In a single-institution study reported in the Journal of Clinical Oncology, Hill et al found that detection of human herpesvirus 6B (HHV-6B) in bronchoalveolar lavage fluid was associated with increased mortality in recipients of allogeneic hematopoietic cell transplantation (HCT) with lower respiratory tract disease.
The study involved assessment of bronchoalveolar lavage fluid for HHV-6B DNA using polymerase chain reaction in 553 patients at Fred Hutchinson Cancer Research Center receiving allogeneic HCT who underwent bronchoalveolar lavage for evaluation of lower respiratory tract disease between 1992 and 2015. Eligible patients had to have stored bronchoalveolar lavage fluid samples within 100 days after HCT.
Outcomes by HHV-6B Status
Bronchoalveolar lavage fluid was HHV-6B–positive in 147 of the 553 patients (27%). In multivariate analysis, risk of overall mortality (adjusted hazard ratio [aHR] = 2.18, 95% confidence interval [CI] = 1.41–3.39) and risk of death from respiratory failure (aHR = 2.50, 95% CI = 1.56–4.01) were significantly increased in patients with HHV-6B–positive bronchoalveolar lavage fluid (with or without co-pathogens) vs those with HHV-6B–negative bronchoalveolar lavage fluid.
Patients with HHV-6B–positive bronchoalveolar lavage fluid who received antivirals within 3 days prior to bronchoalveolar lavage had lower median HHV-6B bronchoalveolar lavage fluid viral load (approximately one log10 reduction) vs those who did not receive antivirals; those who received antivirals had a numerically lower risk of overall mortality (aHR = 0.42, 95% CI = 0.16–1.10).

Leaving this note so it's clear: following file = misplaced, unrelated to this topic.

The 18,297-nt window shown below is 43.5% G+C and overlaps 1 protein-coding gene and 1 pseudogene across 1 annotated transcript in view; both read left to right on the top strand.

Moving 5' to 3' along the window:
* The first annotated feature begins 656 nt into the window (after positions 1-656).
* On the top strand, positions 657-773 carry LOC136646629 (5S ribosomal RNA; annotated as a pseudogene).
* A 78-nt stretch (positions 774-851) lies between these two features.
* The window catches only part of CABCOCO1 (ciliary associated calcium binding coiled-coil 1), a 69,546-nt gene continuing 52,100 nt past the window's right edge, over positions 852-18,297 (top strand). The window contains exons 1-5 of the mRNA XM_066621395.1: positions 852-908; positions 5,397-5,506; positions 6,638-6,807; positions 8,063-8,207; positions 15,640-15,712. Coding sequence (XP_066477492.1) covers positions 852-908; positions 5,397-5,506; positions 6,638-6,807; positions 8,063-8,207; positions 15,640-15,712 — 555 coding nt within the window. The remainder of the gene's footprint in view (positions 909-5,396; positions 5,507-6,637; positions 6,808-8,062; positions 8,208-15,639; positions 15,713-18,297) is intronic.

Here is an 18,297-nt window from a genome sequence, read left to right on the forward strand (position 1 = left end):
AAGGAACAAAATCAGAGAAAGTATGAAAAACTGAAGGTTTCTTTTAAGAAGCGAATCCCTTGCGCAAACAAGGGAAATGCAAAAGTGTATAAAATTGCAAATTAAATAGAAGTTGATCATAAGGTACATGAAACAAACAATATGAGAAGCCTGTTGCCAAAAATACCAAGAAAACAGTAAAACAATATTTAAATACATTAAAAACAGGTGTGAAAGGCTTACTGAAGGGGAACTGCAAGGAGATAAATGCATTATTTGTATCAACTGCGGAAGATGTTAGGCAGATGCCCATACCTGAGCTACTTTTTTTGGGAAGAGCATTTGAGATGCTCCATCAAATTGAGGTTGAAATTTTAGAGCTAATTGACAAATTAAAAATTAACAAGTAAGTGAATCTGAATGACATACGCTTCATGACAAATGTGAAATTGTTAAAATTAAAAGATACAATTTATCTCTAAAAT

Among three patients with HHV-6B–positive bronchoalveolar lavage fluid and sufficient tissue RNA preservation, all had intraparenchymal HHV-6 gene expression detected by RNA in situ hybridization in lung tissue.
The investigators concluded, “These data provide evidence that HHV-6B detection in [bronchoalveolar lavage fluid] is associated with higher mortality in allogeneic hematopoietic cell transplantation recipients with [lower respiratory tract disease]. Definitive evidence of causation will require a randomized prevention or treatment trial.”
Joshua A. Hill, MD, of Fred Hutchinson Cancer Research Center, is the corresponding author of the Journal of Clinical Oncology article.
Disclosure: The study was supported by National Institutes of Health grants, American Society for Blood and Marrow Transplantation, and a Dharam Ablashi Research Fund Grant from the HHV-6 Foundation. For full disclosures of the study authors, visit jco.ascopubs.org.The content in this post has not been reviewed by the American Society of Clinical Oncology, Inc. (ASCO®) and does not necessarily reflect the ideas and opinions of ASCO®.